The world Number 1 managed to win the hard-fought first set 7-6 (7-1), before “Stanimal” – Stan’s nickname – was unleashed. A barrage of devastating one-handed backhands, which kept Djokovic guessing, along with an array of crisp volleys, forehands, and serves allowed Wawrinka to capture the second and third sets, 6-4, 7-5. The Serbian called for a medical timeout regarding a foot injury, just as Stan was about to serve. Patrick McEnroe, who was giving a commentary for ESPN, was critical of the move: “A complete abuse of the rules…(It’s) up to the officials to do something about it, but they don’t have the guts.”

Stan’s rhythm wasn’t disrupted, and with his backhand and Djokovic not playing at his best, ultimately claimed the US Open title with a scoreline of 6-7, 6-4, 7-5, 6-3. Once more, the word Number 1 had been beaten, and subsequently withdrew from the China Open – to which he was defending champion.  It was now time for the Shanghai Rolex Masters, where the Serbian made the Semi-Finals, before succumbing 6-4 6-4 to Roberto Bautista Agut’s flat, piercing forehand which painted the lines.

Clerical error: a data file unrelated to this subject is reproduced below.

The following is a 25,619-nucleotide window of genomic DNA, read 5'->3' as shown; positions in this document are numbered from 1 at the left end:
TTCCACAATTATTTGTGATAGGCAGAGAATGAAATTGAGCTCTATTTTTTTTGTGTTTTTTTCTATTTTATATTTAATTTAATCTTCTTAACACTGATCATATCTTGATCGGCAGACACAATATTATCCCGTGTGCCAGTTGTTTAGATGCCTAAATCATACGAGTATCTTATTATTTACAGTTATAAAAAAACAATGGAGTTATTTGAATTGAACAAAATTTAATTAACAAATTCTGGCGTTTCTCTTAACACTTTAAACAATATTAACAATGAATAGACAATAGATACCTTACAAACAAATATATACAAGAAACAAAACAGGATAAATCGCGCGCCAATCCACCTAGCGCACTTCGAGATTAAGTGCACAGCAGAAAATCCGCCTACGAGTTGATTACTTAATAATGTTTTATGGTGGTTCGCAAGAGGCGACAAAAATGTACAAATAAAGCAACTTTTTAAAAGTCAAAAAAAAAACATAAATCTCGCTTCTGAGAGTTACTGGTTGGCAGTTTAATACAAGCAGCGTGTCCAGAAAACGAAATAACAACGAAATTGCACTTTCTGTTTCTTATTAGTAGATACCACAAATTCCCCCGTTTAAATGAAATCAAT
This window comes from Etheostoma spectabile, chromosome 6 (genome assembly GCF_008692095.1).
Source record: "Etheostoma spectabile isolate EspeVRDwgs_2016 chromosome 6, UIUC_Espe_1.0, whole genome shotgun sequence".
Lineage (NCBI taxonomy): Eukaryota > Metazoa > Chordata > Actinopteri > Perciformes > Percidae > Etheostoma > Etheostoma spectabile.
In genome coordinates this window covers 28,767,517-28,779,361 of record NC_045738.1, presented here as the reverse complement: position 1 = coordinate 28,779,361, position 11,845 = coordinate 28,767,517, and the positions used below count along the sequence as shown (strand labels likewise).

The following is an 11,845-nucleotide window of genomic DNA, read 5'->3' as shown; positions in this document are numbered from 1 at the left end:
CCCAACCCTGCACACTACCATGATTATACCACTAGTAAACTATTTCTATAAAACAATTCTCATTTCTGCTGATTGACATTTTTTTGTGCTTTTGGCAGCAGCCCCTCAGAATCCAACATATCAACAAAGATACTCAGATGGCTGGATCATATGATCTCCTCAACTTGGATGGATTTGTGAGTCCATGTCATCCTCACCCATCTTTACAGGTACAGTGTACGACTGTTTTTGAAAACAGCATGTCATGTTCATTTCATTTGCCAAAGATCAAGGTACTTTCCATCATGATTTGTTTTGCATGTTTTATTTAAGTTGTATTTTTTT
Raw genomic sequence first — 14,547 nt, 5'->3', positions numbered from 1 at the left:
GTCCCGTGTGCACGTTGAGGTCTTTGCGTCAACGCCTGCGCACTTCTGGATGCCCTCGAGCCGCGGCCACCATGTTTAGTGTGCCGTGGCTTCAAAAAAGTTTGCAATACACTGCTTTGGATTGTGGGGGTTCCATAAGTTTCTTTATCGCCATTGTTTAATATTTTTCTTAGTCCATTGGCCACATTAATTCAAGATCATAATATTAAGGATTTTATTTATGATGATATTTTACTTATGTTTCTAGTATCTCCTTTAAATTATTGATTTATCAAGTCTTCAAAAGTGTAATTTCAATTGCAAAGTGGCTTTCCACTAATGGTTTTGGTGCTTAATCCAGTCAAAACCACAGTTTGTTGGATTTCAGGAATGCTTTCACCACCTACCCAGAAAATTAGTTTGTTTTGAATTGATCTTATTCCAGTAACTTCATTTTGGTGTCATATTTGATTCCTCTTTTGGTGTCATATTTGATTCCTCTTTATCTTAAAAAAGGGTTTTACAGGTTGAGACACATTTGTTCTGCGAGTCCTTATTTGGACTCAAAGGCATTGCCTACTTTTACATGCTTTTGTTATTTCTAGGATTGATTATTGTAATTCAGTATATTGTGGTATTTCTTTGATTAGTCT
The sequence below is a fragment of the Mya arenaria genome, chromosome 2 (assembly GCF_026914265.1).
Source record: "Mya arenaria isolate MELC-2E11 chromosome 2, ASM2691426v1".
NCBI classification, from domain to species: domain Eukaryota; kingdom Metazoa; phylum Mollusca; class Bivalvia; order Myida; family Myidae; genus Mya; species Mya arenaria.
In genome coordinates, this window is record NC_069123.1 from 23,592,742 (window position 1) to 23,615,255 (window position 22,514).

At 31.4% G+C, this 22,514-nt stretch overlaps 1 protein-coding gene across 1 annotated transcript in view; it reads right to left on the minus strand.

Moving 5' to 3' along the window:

Djokovic entered the BNP Paribas Masters, but this time, something else was on the line; the world Number 1 ranking. Andy Murray had been making up ground ever since his loss at Roland Garros, and now stood within 415 points of securing the Serbian’s ranking, who was defending champion at the tournament. Djokovic, however, could secure the Year End Number 1 ranking for the third consecutive time – fifth overall – by winning the title, but Andy Murray must lose before the Semi-Finals. To attain the ranking, Murray would have a similar route; he must make the finals, but Djokovic mustn’t make the Semi-Finals.

The world number 1 achieved a smooth victory against Gilles Muller in the Second Round after receiving the bye in the first. In the Third Round, however, Djokovic lost a set to upcoming sensation Grigor Dimitrov, but eventually overcame the Bulgarian in three sets; 4–6, 6–2, 6–3. Next up, in the Quarter Finals was Marin Cilic, the winner of the 2014 US Open and a man who the Serbian had beaten 14 times. But the Croatian was in top form, after recent victories over Andy Murray in Cincinnati, and Kei Nishikori in Basel. Marin Cilic done the impossible and overturned the match record by scoring a 6-4, 7-6 (7-2) victory over the Serbian, leaving an opportunity for Murray to take the coveted ranking. Murray did just that when Milos Raonic withdrew in the Semi Finals because of injury.